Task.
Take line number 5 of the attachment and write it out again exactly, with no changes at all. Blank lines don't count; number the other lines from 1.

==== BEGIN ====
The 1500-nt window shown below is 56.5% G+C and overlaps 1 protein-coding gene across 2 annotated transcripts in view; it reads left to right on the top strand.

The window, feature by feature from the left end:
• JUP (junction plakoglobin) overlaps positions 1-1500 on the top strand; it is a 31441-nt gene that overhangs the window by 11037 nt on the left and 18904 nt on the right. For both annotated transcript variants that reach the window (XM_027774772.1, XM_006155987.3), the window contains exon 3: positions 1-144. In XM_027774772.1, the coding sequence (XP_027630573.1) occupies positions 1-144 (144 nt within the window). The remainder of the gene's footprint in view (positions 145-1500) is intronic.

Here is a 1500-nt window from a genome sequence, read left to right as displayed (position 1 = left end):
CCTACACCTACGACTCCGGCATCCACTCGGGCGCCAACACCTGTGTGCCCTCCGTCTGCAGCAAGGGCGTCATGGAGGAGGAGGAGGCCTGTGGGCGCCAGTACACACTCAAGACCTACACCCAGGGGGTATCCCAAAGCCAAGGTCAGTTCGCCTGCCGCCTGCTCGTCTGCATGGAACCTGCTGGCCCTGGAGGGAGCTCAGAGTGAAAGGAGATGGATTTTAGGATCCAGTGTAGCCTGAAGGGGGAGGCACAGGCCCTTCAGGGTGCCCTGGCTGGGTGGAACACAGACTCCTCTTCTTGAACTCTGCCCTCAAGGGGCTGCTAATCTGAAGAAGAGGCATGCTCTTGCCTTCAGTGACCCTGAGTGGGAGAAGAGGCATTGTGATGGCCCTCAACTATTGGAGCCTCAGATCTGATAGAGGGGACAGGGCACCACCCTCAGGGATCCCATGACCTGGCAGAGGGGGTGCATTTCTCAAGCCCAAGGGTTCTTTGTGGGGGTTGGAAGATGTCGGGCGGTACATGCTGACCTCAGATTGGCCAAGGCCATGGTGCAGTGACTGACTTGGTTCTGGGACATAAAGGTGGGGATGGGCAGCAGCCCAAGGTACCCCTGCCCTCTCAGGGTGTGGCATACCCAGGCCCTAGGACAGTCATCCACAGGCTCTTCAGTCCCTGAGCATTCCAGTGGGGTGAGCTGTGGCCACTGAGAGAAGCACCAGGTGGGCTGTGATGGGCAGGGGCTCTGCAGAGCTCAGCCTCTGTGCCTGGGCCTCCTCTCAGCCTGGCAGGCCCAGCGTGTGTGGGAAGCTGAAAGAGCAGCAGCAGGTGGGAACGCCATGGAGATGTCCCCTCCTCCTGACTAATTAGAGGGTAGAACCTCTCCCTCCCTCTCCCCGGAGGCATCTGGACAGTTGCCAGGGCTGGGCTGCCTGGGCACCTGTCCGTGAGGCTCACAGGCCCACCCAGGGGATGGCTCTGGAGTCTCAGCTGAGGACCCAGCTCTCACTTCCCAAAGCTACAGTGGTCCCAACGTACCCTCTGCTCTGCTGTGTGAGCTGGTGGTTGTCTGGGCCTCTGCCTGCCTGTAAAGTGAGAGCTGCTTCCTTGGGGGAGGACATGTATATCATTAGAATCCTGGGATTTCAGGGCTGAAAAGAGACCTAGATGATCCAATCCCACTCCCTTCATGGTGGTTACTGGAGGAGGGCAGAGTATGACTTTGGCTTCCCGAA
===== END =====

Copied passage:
CCTACACCTACGACTCCGGCATCCACTCGGGCGCCAACACCTGTGTGCCCTCCGTCTGCAGCAAGGGCGTCATGGAGGAGGAGGAGGCCTGTGGGCGCCAGTACACACTCAAGACCTACACCCAGGGGGTATCCCAAAGCCAAGGTCAGTTCGCCTGCCGCCTGCTCGTCTGCATGGAACCTGCTGGCCCTGGAGGGAGCTCAGAGTGAAAGGAGATGGATTTTAGGATCCAGTGTAGCCTGAAGGGGGAGGCACAGGCCCTTCAGGGTGCCCTGGCTGGGTGGAACACAGACTCCTCTTCTTGAACTCTGCCCTCAAGGGGCTGCTAATCTGAAGAAGAGGCATGCTCTTGCCTTCAGTGACCCTGAGTGGGAGAAGAGGCATTGTGATGGCCCTCAACTATTGGAGCCTCAGATCTGATAGAGGGGACAGGGCACCACCCTCAGGGATCCCATGACCTGGCAGAGGGGGTGCATTTCTCAAGCCCAAGGGTTCTTTGTGGGGGTTGGAAGATGTCGGGCGGTACATGCTGACCTCAGATTGGCCAAGGCCATGGTGCAGTGACTGACTTGGTTCTGGGACATAAAGGTGGGGATGGGCAGCAGCCCAAGGTACCCCTGCCCTCTCAGGGTGTGGCATACCCAGGCCCTAGGACAGTCATCCACAGGCTCTTCAGTCCCTGAGCATTCCAGTGGGGTGAGCTGTGGCCACTGAGAGAAGCACCAGGTGGGCTGTGATGGGCAGGGGCTCTGCAGAGCTCAGCCTCTGTGCCTGGGCCTCCTCTCAGCCTGGCAGGCCCAGCGTGTGTGGGAAGCTGAAAGAGCAGCAGCAGGTGGGAACGCCATGGAGATGTCCCCTCCTCCTGACTAATTAGAGGGTAGAACCTCTCCCTCCCTCTCCCCGGAGGCATCTGGACAGTTGCCAGGGCTGGGCTGCCTGGGCACCTGTCCGTGAGGCTCACAGGCCCACCCAGGGGATGGCTCTGGAGTCTCAGCTGAGGACCCAGCTCTCACTTCCCAAAGCTACAGTGGTCCCAACGTACCCTCTGCTCTGCTGTGTGAGCTGGTGGTTGTCTGGGCCTCTGCCTGCCTGTAAAGTGAGAGCTGCTTCCTTGGGGGAGGACATGTATATCATTAGAATCCTGGGATTTCAGGGCTGAAAAGAGACCTAGATGATCCAATCCCACTCCCTTCATGGTGGTTACTGGAGGAGGGCAGAGTATGACTTTGGCTTCCCGAA